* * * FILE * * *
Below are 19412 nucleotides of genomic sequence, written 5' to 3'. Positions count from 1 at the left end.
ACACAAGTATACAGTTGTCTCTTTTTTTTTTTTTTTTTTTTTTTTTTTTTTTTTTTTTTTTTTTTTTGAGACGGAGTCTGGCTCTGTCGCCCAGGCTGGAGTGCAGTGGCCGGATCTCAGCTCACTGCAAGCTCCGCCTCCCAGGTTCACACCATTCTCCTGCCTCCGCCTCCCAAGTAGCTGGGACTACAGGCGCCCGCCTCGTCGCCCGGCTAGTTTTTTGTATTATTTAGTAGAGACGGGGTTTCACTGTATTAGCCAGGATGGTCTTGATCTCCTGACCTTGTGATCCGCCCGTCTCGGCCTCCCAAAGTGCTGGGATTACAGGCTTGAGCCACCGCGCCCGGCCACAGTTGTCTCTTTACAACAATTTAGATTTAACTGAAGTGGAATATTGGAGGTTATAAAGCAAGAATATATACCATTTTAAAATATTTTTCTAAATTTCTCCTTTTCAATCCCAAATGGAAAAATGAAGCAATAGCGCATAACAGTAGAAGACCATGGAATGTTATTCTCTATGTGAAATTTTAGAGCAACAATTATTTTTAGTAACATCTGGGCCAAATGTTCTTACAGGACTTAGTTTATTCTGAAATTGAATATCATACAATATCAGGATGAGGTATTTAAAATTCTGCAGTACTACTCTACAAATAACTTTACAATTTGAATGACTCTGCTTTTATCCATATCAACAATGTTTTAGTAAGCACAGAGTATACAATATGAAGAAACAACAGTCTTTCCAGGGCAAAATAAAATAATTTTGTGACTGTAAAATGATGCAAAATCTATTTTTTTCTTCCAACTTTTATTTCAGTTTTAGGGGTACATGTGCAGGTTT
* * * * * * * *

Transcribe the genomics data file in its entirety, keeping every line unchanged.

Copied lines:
Below are 19412 nucleotides of genomic sequence, written 5' to 3'. Positions count from 1 at the left end.
ACACAAGTATACAGTTGTCTCTTTTTTTTTTTTTTTTTTTTTTTTTTTTTTTTTTTTTTTTTTTTTTGAGACGGAGTCTGGCTCTGTCGCCCAGGCTGGAGTGCAGTGGCCGGATCTCAGCTCACTGCAAGCTCCGCCTCCCAGGTTCACACCATTCTCCTGCCTCCGCCTCCCAAGTAGCTGGGACTACAGGCGCCCGCCTCGTCGCCCGGCTAGTTTTTTGTATTATTTAGTAGAGACGGGGTTTCACTGTATTAGCCAGGATGGTCTTGATCTCCTGACCTTGTGATCCGCCCGTCTCGGCCTCCCAAAGTGCTGGGATTACAGGCTTGAGCCACCGCGCCCGGCCACAGTTGTCTCTTTACAACAATTTAGATTTAACTGAAGTGGAATATTGGAGGTTATAAAGCAAGAATATATACCATTTTAAAATATTTTTCTAAATTTCTCCTTTTCAATCCCAAATGGAAAAATGAAGCAATAGCGCATAACAGTAGAAGACCATGGAATGTTATTCTCTATGTGAAATTTTAGAGCAACAATTATTTTTAGTAACATCTGGGCCAAATGTTCTTACAGGACTTAGTTTATTCTGAAATTGAATATCATACAATATCAGGATGAGGTATTTAAAATTCTGCAGTACTACTCTACAAATAACTTTACAATTTGAATGACTCTGCTTTTATCCATATCAACAATGTTTTAGTAAGCACAGAGTATACAATATGAAGAAACAACAGTCTTTCCAGGGCAAAATAAAATAATTTTGTGACTGTAAAATGATGCAAAATCTATTTTTTTCTTCCAACTTTTATTTCAGTTTTAGGGGTACATGTGCAGGTTT